On her Monday MSNBC show, host Andrea Mitchell gushed over Cuba's Communist dictator possibly heading "back to Church" and returning to "his Jesuit roots" after a meeting with Pope Francis at the Vatican: "Cuba's president Raul Castro is praising Pope Francis for helping to thaw relations between U.S. and Cuba....he said that the Pontiff inspired him to consider returning to the Catholic Church."

Several media outlets on Sunday did their best to cast doubt on the legacy of Pope John Paul II as the Catholic Church beatified the late pontiff. NPR highlighted how the pope apparently "alienated many Catholics who began leaving the church in droves." CNN brought on a liberal theologian who claimed that John Paul II "led us backwards rather than forward." NBC played up the "avalanche of claims of sexual abuse by priests" during his papacy.

On Sunday's All Things Considered, Sylvia Poggioli, NPR's Rome-based senior European correspondent, turned to "investigative journalist" Jason Berry midway through her report, who blasted John Paul on his handling of the priestly sex abuse issue: "Someone who was so fearless in his confrontation with the communist empire, I for one do not understand how he could not have engaged in the same fearless introspection about the church internal." More than 3 years earlier, Berry, with the assistance of the Los Angeles Times, falsely claimed in a November 2007 opinion piece that the American bishops "had identified about 4,400 abusive U.S. priests," when that figure is actually the number of priests who faced allegations.

All three broadcast networks reported allegations of abuse by Catholic priests during their nightly news programs on March 25. But none of them provided an objective report.

ABC, CBS and NBC ran a combined total of 13 sound bites from victims and victim advocates, who claimed the Catholic Church, and Pope Benedict XVI in particular, covered up sexual abuse by Father Lawrence Murphy.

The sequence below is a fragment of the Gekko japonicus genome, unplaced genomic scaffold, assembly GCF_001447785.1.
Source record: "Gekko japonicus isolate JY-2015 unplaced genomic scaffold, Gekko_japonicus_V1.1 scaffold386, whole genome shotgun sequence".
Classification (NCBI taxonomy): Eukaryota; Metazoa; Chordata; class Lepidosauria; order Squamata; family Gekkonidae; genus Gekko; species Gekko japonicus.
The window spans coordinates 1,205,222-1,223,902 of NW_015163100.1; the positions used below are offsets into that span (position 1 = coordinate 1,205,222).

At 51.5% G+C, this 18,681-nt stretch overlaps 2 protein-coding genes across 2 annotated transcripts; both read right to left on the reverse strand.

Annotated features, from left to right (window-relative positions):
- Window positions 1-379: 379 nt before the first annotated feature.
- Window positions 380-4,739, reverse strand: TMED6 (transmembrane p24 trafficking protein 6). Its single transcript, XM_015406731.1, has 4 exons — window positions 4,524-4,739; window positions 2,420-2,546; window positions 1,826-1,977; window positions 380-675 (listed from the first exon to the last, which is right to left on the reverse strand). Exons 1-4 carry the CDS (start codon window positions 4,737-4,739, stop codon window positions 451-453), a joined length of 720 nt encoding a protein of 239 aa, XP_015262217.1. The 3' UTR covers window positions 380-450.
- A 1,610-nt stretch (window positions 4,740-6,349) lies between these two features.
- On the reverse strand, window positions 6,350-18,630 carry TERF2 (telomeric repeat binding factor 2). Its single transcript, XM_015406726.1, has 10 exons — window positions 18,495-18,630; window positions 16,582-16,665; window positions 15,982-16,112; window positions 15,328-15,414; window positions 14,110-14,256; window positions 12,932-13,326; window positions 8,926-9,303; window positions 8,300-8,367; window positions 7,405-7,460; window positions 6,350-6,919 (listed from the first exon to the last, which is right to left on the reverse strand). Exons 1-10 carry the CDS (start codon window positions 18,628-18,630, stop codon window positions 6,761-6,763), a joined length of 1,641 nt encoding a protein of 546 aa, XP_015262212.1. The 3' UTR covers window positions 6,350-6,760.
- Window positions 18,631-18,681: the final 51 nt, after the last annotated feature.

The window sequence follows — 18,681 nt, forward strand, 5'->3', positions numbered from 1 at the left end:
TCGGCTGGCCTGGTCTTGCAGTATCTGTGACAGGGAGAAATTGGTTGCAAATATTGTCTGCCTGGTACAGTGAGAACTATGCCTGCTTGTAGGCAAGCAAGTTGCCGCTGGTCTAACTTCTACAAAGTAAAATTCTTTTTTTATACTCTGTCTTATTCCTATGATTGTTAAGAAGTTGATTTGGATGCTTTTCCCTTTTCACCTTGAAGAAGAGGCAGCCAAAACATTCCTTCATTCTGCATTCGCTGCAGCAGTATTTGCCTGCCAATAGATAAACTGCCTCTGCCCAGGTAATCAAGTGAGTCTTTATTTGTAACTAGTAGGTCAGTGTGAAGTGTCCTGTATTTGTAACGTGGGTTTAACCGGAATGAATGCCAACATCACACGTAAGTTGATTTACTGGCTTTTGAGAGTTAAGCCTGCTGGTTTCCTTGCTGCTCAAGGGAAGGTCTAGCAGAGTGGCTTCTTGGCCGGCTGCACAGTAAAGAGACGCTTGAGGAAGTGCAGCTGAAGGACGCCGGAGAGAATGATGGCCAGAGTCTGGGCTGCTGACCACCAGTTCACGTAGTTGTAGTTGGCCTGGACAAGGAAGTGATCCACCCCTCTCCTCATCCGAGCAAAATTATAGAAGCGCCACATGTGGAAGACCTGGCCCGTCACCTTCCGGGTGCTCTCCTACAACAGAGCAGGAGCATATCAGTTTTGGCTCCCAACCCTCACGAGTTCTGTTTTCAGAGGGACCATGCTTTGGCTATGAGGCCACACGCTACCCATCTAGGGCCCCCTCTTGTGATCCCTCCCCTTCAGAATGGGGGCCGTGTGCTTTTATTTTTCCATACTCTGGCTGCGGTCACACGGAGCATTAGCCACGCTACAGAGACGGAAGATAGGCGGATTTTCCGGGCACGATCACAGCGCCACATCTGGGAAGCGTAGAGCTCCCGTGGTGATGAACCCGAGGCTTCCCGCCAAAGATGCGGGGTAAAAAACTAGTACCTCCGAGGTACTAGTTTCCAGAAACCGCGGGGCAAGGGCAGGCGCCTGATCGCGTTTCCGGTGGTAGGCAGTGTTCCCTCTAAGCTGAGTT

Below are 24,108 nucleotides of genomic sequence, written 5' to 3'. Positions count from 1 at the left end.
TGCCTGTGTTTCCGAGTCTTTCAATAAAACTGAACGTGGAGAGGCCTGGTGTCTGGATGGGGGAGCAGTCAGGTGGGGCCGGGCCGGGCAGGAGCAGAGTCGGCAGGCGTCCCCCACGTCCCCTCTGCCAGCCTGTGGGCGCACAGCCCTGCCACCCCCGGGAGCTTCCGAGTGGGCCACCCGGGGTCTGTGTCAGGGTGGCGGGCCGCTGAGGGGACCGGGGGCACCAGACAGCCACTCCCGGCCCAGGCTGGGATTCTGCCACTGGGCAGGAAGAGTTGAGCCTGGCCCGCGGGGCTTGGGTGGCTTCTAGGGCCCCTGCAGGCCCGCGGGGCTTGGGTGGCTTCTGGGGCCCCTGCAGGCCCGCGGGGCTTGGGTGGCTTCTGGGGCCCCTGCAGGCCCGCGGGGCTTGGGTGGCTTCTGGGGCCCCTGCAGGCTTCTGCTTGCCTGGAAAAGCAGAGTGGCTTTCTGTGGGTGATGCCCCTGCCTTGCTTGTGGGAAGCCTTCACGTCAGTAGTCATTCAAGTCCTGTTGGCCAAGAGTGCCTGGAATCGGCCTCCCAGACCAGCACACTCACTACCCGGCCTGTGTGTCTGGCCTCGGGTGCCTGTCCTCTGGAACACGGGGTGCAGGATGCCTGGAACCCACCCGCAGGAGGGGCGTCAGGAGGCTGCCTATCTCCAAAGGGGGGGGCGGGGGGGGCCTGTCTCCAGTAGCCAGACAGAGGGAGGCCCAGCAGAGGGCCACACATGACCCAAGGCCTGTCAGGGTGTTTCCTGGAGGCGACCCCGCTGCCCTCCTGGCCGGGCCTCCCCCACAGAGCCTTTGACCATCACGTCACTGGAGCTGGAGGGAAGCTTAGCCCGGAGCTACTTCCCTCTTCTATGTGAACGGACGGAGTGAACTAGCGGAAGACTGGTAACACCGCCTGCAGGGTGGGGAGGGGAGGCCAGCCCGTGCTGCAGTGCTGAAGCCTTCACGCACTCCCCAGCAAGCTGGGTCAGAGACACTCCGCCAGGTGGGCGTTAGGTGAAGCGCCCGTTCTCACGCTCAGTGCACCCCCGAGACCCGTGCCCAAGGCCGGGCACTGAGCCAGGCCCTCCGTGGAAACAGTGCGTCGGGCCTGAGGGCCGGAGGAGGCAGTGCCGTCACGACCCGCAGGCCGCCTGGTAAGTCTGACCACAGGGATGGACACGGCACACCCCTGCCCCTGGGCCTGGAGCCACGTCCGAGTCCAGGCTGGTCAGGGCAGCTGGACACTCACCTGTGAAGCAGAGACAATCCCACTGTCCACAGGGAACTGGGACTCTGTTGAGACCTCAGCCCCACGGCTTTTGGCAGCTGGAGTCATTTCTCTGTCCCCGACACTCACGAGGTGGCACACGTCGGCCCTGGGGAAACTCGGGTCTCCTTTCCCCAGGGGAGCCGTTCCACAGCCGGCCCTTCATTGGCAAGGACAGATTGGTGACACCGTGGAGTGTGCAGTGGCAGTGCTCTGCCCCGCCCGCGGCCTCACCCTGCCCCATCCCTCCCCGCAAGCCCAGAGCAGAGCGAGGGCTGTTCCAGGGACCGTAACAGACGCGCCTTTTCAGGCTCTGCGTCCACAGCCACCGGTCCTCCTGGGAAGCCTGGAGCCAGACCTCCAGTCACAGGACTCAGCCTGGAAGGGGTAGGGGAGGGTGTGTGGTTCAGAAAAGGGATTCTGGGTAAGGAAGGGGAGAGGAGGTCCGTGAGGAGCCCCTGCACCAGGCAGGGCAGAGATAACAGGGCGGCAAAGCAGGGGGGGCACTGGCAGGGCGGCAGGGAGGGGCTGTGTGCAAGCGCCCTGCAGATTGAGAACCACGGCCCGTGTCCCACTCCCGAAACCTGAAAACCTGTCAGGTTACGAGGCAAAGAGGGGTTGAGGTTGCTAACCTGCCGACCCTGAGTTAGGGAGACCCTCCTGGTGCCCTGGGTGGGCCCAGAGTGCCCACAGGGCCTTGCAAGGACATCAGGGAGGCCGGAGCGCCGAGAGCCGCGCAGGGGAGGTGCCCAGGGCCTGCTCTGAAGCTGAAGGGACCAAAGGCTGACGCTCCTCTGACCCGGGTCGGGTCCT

They alleged that Murphy abused 200 boys at a school for the deaf in Milwaukee, WI, throughout the 1950s, 60s and 70s. Only NBC's report included a defender of the church: George Weigel of the Ethics and Public Policy Center.

Amy Sullivan, Time magazine | NewsBusters.orgTime magazine’s senior editor Amy Sullivan, who, like most of her peers in the mainstream media, is an amateur when it comes to religion, twice implied in May that the pro-life Catholics in the U.S. who are upset about President Obama’s recent commencement address at Notre Dame are more Catholic than Pope Benedict XVI. In a May 16, 2009 article on Time.com, Sullivan, the former aide to Democrat Tom Daschle, and the author of an entire book on how Democrats could appeal to Christians, snarked that the Pope “may find his next trip to the U.S. dogged by airplanes overhead trailing banners with images of aborted fetuses,” due to his purported silence on the matter.

Less than a week later on May 21, after outlining on Time’s “Swampland” blog that the semi-official Vatican news has been “calm” and “fairly positive” towards the Democratic president, “in stark contrast to the furious reaction of many conservative Catholics here,” the editor quipped, “Uh, oh. It sounds like the Vatican newspaper ‘doesn’t understand what it means to be Catholic.’” Sullivan, like the rest of the media, was also selective in the articles she chose to emphasize from the newspaper.